Instead, I watched a pretty good movie that Ray brought over for me to borrow. It’s called The Window, and aside from a twerpy soundtrack and Bobby Driscoll’s little-kid shrilling (does anything become annoying quicker?), it’s really pretty good. Especially since this suspenseful New York City tenement drama is completely lacking in Noo Yawk voices. 

After The Window, I watched something else, and then something else, and only then did I realize that I would have to go to Fairway the next day — a Saturday. 

Need I say more? I was punished. 

Rep Note:
PB & J
14 September 2018

¶ Also regressing to childhood, Kathleen has decided that all she wants for dinner is a peanut-butter-and-jelly sandwich. Night after night. 

The jelly is Stonewall Kitchens’ Sour Cherry. I have learned to spoon it onto the bread and then press it out with the bowl of the spoon. I try to keep it away from the edges, because Kathleen enjoys her sandwiches on one of her grandmother’s loveseats in the living room, where she has established a nest of sorts.

Then, on with the Extra-Crunchy, Super-Chunky Skippy peanut butter. This I spread on with a knife.

The bread is Vermont Organic White. If there were some way to do peanut-butter-and-jelly without bread, Kathleen would prefer that.

Of course, she gets an Arnold Palmer to drink it down. 

Political Note:
Blotter Philosophy
13 September 2018

¶ Honeybees live in a perfect society. Everyone has a job to do, and they do it accordingly.

Heaven is in the details: not “willingly,” or even “dutifully,” just accordingly. Perhaps only a harried police officer — in this case, Patrolman Darren Mays, who, as a professional sideline, is a member of the NYPD’s beekeeping unit (it deals with swarms) — would put it quite that way.  

From the time of Plato onwards, it has been grudgingly conceded that earthly life would more closely approach paradise if everybody else would just do what is supposed to be done. The problem is that, unlike bees, human beings are tempted by their imaginations into acting otherwise

Later in the same issue of The New Yorker in which this Talk piece occurs, the eusociality of termites, estimable or not, is explored by Amia rinivasan. 

Rep Note:
Spaghetti alla Carbonara
12 September 2018

¶ As a sign of my regression to childhood, no dish appeals to me more than spaghetti alla carbonara. It’s a marriage too good for heaven. 

Spaghetti & Parmesan
Breakfast (Bacon and Egg)

To keep the dish from complete childishness, a nice clump of parsley leaves is minced with the bacon (two slices). This mixture is stirred into well-buttered spaghetti (a lot of it), and then an egg yolk, which usually breaks on contact, is dropped in. I stir all this up with a pasta fork, and toss it into a bowl. Parmesan served separately.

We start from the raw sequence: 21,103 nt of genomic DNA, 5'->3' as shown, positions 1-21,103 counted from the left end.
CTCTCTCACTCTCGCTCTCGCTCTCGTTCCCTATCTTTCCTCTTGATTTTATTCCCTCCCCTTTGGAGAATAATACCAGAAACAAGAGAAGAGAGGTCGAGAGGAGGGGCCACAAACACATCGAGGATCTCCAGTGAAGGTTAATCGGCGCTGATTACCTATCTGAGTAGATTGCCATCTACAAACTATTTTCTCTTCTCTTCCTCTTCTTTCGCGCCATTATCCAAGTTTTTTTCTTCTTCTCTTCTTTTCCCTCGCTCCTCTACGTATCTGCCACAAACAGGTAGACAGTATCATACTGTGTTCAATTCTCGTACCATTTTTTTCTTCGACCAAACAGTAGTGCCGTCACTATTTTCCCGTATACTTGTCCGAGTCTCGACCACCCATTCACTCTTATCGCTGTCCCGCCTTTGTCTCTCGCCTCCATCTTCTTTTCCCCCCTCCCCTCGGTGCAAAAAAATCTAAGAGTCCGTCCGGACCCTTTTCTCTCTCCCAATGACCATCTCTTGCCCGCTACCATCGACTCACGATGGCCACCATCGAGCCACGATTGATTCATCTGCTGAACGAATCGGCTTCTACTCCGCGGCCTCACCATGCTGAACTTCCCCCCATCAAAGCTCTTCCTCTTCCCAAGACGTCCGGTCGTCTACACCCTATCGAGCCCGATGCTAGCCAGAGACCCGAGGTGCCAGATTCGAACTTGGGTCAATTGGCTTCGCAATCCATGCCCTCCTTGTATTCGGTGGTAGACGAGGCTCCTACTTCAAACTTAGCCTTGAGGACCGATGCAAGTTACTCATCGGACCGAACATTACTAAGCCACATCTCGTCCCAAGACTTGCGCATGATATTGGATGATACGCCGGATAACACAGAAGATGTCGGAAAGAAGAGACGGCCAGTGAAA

For years, I dutifully used pancetta, the unsmoked Italian bacon, a slice of which I would brown in a little butter. But then I tired of such sophistication, and now I much prefer good old American bacon, which I zap in the microwave. It’s not supermarket bacon, though, but Schaller & Weber’s breakfast bacon, thickly sliced. Two minutes. Just the other day, I bought a small Corelle platter for the purpose — when clean, it lives in the microwave; how great is that! The bacon goes onto one small piece of paper towel and is covered with another. 

The really odd thing is that I am never too tired to make carbonara, even though it has lots of moving parts, considering the number of ingredients. Most of them go straight into the dishwasher before the pasta is even cooked. The rest go into the empty pasta pot, and soak through dinner. 

The best part is the satisfaction afterward, which can last for two or three hours. I could live on this, and maybe someday I will.

Rep Note:
Chef’s Salad
11 September 2018

It took Kathleen a long time to tell me that she doesn’t particularly care for chef’s salad. I started serving it about five years ago, and I suppose Kathleen gamely decided to give it a try. But enough was eventually enough.

I stopped making chef’s salads altogether. If I’d thought about it, I might have ventured that it was too much work to make a salad just for one. But this is silly. There might be many good reasons why it would be too much work to chop up the ingredients for a chef’s salad, but the number of people expected to enjoy the result is not one of them.

I have liked chef’s salad ever since being wowed by one at the Edwardian Room, the grand restaurant in the old Plaza. It was at a brunch or a lunch; my mother and sister were there, and presumably some other lady or ladies (but not my father), and, also presumably, we were all, or most of us, going to have chef’s salad. The salad was wheeled out on a cart, a glorious dome festooned with bits of egg white and parsley. The waiter spooned it onto dishes. The salad tasted like the dream of an everyday sandwich, but without the bread. The secret was the dressing, which bound all the flavors together in its own inscrutable zest. (I’ve never outgrown its appeal.) 

It was some sort of Russian dressing, I’m sure. Technically, a chef’s salad is simply whatever the chef feels like tossing in a bowl. When I was a boy, though, the ingredients, at least in the Northeast, were set: tiny cubes of ham, turkey, Swiss cheese and American cheese, a chopped hard-boiled egg, and iceberg lettuce. At least that is how I remember chef’s salads, until the creative Seventies reinvented everything. Now that I think of it, cubes of tongue were part of the deal, too. But I wouldn’t know where to buy tongue today.